Can you explain how silk reeling or pulling is performed within your style?
Im not trying to be confrontational, but as I study JSA as well, and train at the aunkai, I would appreciate your perspective.
Unfortunately, the kata in question are from our uchi no kata series and are not taught to outsiders (that includes our own students until they have reached shodan when they are considered members of the actual ryuha). I would clarify too that we don't refer to the movements as silk reeling or pulling and they are not taught as such. My offhand comment was merely to demonstrate a similarity, a complimentary relationship if you will, between the internal dynamics I have been studying *but do not claim to have mastered in any way* and the small Japanese ryuha that I belong to. I believe that many Japanese arts are taught as external systems where the internal dynamics are not taught outright, but rather a shell of external understanding is formed with the hope that internal understanding will eventually develop. This is opposed to the internal arts which not only have a whole lexicon for these internal dynamics and skills, but exercises that are specifically targeted to teach those skills. I think both styles of teaching aim for the same underlying truth, the main difference being the methodology.
I can comment on some general *basic* themes, and would be glad to go into more detail off-line. Many of our kata involve exaggerated twisting motions between the upper and lower halves of the body. These tiwsting movements do not however lead to circular movements like you would expect from aikido, but those internal twists are almost always released in very linear movements. An analogy (basic, simple minded, gross, naive, whatever...) to the simple kick that Ark and Rob have demonstrated where a torsion or potential torsion can be released outwards in a straight line. I'm sure Rob probably has better words for the phenomenon in question, and no I'm not saying I get it, and no I don't have it mastered and yes, I'm probably stating the phenomenon incorrectly (honestly, it gets very tiring to qualify everything you're trying to say with what you're NOT trying to say every time you try to say anything...) Another example would be the way we draw. At the end of the draw, it is considered very important that the right arm is completely straight, that the shoulders form a continuous line with the arm and that the left hand has pulled back far enough (saya biki) that it too is in alignment with the shoulder/arm line. The hips are forced square to the line of attack however and are not opened into a hanmi. If you do this correctly, you feel something very much like the cross (or more specifically the preparatory movement before shiko where one arm is folded at the elbow, but not at the expense of the stability of the cross). Again since the hips are square to the direction of movement ( _ ) and the arm/shoulders are at an angle ( / ) you are creating a good deal of tension in the lower spine. There are a number of early kata that perform the draw with the left leg forward which I believe serves to exaggerate this twist, as it's much easier to let the hips drift out with the right foot forward. It is considered very important that the leading (in this case left) leg is not open, but pointed straight ahead. I believe this serves a few purposes, but one is to develop this torsion/tension skill of the torso.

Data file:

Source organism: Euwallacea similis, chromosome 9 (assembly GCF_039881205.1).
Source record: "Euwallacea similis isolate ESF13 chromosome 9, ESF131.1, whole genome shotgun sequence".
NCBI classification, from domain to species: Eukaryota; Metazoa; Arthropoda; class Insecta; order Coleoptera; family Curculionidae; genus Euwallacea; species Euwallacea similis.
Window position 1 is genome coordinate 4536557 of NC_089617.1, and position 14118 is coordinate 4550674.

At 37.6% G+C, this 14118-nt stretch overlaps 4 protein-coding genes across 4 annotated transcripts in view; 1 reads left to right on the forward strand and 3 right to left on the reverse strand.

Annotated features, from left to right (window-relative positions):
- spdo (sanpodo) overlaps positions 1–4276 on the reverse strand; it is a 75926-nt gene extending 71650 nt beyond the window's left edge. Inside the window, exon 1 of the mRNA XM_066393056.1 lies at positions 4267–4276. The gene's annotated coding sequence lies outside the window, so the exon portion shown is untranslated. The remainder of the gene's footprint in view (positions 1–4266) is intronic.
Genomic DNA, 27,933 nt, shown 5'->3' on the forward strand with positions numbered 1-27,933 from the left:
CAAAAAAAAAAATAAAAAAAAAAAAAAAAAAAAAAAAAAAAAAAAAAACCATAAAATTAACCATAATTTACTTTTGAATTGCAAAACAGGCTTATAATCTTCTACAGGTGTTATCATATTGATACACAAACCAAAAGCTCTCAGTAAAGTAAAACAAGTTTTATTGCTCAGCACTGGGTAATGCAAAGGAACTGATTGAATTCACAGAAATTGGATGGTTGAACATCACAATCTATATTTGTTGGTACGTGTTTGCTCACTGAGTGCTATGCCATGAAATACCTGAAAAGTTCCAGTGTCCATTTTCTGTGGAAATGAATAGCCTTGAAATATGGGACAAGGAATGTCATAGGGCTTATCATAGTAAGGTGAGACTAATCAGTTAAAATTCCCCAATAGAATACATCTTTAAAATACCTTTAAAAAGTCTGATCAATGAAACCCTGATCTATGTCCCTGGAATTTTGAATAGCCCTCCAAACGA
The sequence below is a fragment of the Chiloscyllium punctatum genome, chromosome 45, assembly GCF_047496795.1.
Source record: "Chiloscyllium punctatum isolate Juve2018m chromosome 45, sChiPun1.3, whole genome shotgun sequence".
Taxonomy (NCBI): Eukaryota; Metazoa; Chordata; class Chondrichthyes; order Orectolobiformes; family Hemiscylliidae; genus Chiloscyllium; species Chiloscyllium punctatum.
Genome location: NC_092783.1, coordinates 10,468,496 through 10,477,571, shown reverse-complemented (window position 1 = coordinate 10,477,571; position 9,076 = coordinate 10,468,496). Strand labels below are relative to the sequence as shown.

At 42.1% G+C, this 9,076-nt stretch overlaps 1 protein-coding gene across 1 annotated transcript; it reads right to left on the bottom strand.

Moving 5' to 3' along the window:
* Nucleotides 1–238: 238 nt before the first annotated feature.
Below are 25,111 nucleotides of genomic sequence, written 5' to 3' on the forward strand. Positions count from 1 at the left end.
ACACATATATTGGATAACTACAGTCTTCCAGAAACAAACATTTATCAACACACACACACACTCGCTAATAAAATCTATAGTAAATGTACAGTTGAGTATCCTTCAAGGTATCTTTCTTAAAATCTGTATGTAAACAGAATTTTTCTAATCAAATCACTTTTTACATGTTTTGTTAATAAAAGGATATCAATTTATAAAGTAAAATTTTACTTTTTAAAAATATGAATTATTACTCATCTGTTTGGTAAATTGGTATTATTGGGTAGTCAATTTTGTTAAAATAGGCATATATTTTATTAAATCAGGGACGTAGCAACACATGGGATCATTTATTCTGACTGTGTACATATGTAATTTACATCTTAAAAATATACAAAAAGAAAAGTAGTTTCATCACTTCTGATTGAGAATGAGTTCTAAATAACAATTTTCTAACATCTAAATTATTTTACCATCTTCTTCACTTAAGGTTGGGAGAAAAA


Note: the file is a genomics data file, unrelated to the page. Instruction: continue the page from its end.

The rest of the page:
Hope I don't seem to be avoiding your question, there are some aspects that I'm at liberty to talk about and others I'm not, it can also get pretty difficult to describe these things without any visual clues. Feel free to PM/email me if you were interested in discussing this stuff any further. What kind of JSA do you study, I should probably know, but can't remember.